Thursday, September, 22, 2005
stresses need for animal control
The Marshall County Humane Society warned the board of supervisors that animal populations, particularly dogs, are a growing problem in the entire county, especially in the northern portion which is more densely populated with humans.
Sherry Janssen, president of the Society, called unpenned dogs a public safety issue due to insufficient animal control in Marshall County. She said spay/neuter clinics are the best method of prevention populations from exploding.
Janssen said spay/neuter services the Humane Society offers is proven to help keep down uncared for animals, a vital element of animal control. The Humane Society assisted with neutering of 4,000 pets last year but more services are needed, she said.
The Society has asked the board of supervisors for animal ordinances to help control breeding of free roaming pets, as well as support for neutering services.
Board attorney Tacey Clark Clayton said supervisors are studying a simple set of ordinances. But stronger animal control will require that resources be allotted, she said.
Janssen said dog bites and attacks as well as transmissible diseases are concerns.
The Marshall County Humane Society takes as many pets as it can find homes for, but because of limited resources, those who adopt pets must pay for shots and neutering offered at reduced prices through the cooperation of veterinarians.
Janssen provided two examples of where animal control ordinances would have made a big difference - one where poisoned bait was used by an individual to get rid of a dog pack and the other when an animal collector took in too many strays. In another instance a young lady had to be cut from her vehicle after hitting a horse on the road. In another case a pit bull got loose and attacked and maimed or killed a neighbors miniature horses.
George Karr said yard dogs were causing most of the problems when they pack with a female in estrus then become dangerous to people taking a walk or children waiting for the school bus.
The Humane Societys goals are to offer low-cost spay/neutering and education, he said.
He said the local chapter has no outside funding and is operated by volunteers.
I think those who dont keep their dogs up and let them breed indiscriminately should have to pay for part of the cost, he said. I urge you to allocate as much as possible to hiring a trained person to do the job (of animal control). If not enough is allocated in this (the countys) budget, the project is doomed to fail.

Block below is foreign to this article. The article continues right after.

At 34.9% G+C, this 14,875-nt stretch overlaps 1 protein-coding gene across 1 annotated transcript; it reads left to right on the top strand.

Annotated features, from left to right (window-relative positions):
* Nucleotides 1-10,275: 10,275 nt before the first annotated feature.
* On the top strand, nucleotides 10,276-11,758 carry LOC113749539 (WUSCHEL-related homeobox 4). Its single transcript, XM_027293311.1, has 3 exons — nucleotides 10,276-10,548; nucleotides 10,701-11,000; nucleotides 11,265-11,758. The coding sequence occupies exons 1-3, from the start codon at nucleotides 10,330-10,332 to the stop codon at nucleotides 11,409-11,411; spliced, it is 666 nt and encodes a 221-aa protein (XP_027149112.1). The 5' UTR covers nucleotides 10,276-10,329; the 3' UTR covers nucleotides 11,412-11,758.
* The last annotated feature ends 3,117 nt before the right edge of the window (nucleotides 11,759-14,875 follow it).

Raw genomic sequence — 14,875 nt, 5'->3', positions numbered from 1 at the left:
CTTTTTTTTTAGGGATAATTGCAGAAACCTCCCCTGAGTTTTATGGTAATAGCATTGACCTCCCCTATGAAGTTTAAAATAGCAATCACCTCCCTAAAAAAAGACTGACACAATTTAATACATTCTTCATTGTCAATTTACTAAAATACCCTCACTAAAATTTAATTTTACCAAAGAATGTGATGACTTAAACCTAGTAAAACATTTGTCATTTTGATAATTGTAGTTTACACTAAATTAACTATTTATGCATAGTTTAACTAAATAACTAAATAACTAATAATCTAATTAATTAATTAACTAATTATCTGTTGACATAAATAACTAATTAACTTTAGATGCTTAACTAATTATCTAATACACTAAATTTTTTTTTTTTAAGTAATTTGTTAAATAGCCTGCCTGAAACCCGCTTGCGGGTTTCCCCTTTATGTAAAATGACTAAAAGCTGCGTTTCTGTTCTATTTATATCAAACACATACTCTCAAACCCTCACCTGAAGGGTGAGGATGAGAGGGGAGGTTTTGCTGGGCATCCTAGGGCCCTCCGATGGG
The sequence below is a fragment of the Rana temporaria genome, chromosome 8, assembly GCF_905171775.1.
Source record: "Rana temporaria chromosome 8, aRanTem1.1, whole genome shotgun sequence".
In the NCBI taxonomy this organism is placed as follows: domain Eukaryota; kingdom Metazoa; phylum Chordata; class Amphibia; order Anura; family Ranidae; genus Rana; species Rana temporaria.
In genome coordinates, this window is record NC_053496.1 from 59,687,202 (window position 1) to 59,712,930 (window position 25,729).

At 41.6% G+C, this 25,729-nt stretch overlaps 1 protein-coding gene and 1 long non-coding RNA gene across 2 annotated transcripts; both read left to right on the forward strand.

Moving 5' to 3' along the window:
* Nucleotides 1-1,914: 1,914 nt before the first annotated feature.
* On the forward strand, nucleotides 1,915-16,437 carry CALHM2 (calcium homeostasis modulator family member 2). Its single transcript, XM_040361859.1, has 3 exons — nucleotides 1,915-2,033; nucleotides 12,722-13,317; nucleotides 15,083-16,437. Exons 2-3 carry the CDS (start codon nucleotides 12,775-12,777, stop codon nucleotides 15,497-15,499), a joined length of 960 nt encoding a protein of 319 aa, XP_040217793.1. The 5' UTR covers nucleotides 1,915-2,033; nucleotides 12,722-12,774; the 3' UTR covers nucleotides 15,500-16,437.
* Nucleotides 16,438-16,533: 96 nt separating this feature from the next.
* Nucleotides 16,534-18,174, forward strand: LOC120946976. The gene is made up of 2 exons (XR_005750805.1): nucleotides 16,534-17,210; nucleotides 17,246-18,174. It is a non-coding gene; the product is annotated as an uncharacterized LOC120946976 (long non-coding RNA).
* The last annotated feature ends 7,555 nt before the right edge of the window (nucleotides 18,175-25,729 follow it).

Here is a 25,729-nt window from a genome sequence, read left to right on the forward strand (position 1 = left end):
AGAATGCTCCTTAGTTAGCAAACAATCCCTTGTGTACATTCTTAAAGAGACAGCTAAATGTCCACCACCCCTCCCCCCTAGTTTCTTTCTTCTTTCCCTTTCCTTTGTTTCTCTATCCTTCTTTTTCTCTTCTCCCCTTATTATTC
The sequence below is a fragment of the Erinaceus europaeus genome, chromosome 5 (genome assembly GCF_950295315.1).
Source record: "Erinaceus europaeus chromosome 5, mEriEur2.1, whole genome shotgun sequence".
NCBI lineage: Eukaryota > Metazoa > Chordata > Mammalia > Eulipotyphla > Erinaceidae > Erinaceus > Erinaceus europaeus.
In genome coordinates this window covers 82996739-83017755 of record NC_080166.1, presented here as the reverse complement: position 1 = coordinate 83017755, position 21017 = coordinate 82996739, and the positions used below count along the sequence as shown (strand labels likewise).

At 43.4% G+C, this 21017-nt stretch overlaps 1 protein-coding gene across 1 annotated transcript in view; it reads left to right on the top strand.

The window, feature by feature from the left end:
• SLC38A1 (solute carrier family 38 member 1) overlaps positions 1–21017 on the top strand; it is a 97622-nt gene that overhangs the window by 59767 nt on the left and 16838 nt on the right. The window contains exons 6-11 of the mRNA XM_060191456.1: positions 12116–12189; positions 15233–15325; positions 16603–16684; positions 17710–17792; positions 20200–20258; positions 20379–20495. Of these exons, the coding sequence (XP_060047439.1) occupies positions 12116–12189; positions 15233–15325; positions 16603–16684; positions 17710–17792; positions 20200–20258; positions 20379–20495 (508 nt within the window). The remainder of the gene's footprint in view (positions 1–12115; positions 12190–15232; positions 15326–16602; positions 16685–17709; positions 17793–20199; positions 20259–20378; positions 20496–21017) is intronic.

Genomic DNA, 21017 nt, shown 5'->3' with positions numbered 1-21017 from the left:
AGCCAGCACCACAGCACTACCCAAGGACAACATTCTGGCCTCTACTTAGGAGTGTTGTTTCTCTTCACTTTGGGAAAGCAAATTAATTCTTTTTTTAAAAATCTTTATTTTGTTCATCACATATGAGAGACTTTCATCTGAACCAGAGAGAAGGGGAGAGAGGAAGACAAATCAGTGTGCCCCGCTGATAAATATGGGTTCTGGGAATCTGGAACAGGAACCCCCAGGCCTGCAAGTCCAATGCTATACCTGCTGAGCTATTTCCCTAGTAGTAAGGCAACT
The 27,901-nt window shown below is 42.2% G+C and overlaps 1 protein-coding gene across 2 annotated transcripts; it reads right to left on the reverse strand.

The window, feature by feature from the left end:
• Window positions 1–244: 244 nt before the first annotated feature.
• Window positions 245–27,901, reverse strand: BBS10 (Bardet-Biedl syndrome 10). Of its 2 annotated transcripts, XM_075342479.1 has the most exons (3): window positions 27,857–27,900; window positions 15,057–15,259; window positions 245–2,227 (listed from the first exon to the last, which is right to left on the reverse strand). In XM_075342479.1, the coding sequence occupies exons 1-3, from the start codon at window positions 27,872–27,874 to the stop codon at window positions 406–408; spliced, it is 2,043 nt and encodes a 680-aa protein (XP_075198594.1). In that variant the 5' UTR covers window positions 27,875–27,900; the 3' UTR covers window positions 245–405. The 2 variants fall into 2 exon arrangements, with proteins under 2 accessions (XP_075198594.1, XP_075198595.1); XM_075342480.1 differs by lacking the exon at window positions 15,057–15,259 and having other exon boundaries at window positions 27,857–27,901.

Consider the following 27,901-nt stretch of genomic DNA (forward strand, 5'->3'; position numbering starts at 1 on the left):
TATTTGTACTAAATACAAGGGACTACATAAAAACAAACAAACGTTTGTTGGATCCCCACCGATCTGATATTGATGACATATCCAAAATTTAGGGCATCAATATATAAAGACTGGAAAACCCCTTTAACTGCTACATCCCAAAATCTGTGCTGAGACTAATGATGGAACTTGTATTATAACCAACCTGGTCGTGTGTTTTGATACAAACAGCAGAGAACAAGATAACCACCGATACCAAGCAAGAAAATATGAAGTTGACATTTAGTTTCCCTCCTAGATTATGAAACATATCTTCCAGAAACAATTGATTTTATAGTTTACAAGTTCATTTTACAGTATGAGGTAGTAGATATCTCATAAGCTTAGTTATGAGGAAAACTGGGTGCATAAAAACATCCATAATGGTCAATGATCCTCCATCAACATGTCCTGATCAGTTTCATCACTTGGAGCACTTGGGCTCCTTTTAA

Supervisor Keith Taylor said not a day goes by when he doesnt get a call about a neglected horse or a dog or puppies - that the lack of animal control has been a problem since he came into office six years ago.
Its a problem thats not going away, he said. I dont want to wait until a child is attacked by a vicious animal before the county does something.
Supervisor Willie Flemon agreed, saying animal control problems will become an even bigger issue as the countys population grows.
It will get bigger and bigger, he said. Somebody has to step up to the plate, the tax payers and citizens, and put some funds in there. Thats the bottom line in my book.
Janssen said if more people would get their animals fixed there would be fewer stray animals. She called for a collective effort among the elected officials to get something done.
Carmen Marlin quoted statistics. Communities that have 70 percent of their pets spayed stabilize their animal population, she said, and animal adoption can work effectively to handle the rest.
Taylor said the board of supervisors needs some direction to get animal control solved by way of ordinances requiring pets to be kept in pens.
I put this right up here (in priority) with fire protection and safety, he said.
Karr said the Humane Society cannot pick up all puppies that are dropped off on the roadsides; that the Societys main emphasis is on safety, and money is needed to solve animal problems.
Janssen said local volunteers with the Society are flying by the seat of our pants.
We are learning a lot fumbling through it ourselves, she said. Also, if we make people accountable about loose animals. Right now its free wheeling.
She added that quick solutions such as shooting strays is a rough way to solve a problem.
Taylor said the board had set October as a target date to get ordinances on the books.
It does not cost money to pass an ordinance to say you cant have a vicious animal running loose, he said.
Janice Busby retold her story of the attack of her miniature horses in the barn by a loose pit bull.
I dont want to have another blood bath, animal wise or people wise, she said.
Clayton advised that to have ordinances money is required to enforce them.
Supervisor Ronnie Joe Bennett asked Busby if an ordinance is passed can anyone tell which animal is vicious and which not.
No. I think we need a law to pen them up, she said.
Dogs can be good pets or vicious, Bennett said. Some pit bulls are made vicious by training them to fight, he said.
Busby said a lot of U.S. cities and counties have banned the breed.
I am saying, make owners be responsible to house the dog, she said.
Bennett said the board is looking for animal control ordinances that will be fair to all concerned.
In other business, the board:
Regular meetings of the board of supervisors are scheduled for 9 a.m. on October 3 and 10 and for 5 p.m. on October 17. All meetings are held in the court room at 103B Market Street, Holly Springs.
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